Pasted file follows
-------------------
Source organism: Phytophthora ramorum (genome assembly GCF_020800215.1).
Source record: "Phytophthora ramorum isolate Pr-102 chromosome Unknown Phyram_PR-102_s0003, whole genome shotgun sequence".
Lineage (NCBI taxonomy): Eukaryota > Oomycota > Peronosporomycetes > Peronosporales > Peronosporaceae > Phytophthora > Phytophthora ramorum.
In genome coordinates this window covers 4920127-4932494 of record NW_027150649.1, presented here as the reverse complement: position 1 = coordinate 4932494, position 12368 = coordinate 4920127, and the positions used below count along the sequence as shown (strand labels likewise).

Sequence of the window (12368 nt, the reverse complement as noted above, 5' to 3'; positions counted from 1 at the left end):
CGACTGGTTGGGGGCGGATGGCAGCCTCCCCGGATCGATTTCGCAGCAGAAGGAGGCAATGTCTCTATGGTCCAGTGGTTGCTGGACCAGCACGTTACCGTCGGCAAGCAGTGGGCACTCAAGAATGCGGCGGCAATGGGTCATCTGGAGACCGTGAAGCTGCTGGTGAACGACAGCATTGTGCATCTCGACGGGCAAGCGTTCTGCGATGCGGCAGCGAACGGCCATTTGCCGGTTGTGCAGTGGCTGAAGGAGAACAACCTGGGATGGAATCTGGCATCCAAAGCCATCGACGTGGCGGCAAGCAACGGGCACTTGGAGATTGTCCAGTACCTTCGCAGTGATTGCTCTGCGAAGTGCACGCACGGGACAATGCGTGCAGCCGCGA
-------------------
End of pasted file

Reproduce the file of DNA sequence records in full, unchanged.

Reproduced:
Source organism: Phytophthora ramorum (genome assembly GCF_020800215.1).
Source record: "Phytophthora ramorum isolate Pr-102 chromosome Unknown Phyram_PR-102_s0003, whole genome shotgun sequence".
Lineage (NCBI taxonomy): Eukaryota > Oomycota > Peronosporomycetes > Peronosporales > Peronosporaceae > Phytophthora > Phytophthora ramorum.
In genome coordinates this window covers 4920127-4932494 of record NW_027150649.1, presented here as the reverse complement: position 1 = coordinate 4932494, position 12368 = coordinate 4920127, and the positions used below count along the sequence as shown (strand labels likewise).

Sequence of the window (12368 nt, the reverse complement as noted above, 5' to 3'; positions counted from 1 at the left end):
CGACTGGTTGGGGGCGGATGGCAGCCTCCCCGGATCGATTTCGCAGCAGAAGGAGGCAATGTCTCTATGGTCCAGTGGTTGCTGGACCAGCACGTTACCGTCGGCAAGCAGTGGGCACTCAAGAATGCGGCGGCAATGGGTCATCTGGAGACCGTGAAGCTGCTGGTGAACGACAGCATTGTGCATCTCGACGGGCAAGCGTTCTGCGATGCGGCAGCGAACGGCCATTTGCCGGTTGTGCAGTGGCTGAAGGAGAACAACCTGGGATGGAATCTGGCATCCAAAGCCATCGACGTGGCGGCAAGCAACGGGCACTTGGAGATTGTCCAGTACCTTCGCAGTGATTGCTCTGCGAAGTGCACGCACGGGACAATGCGTGCAGCCGCGA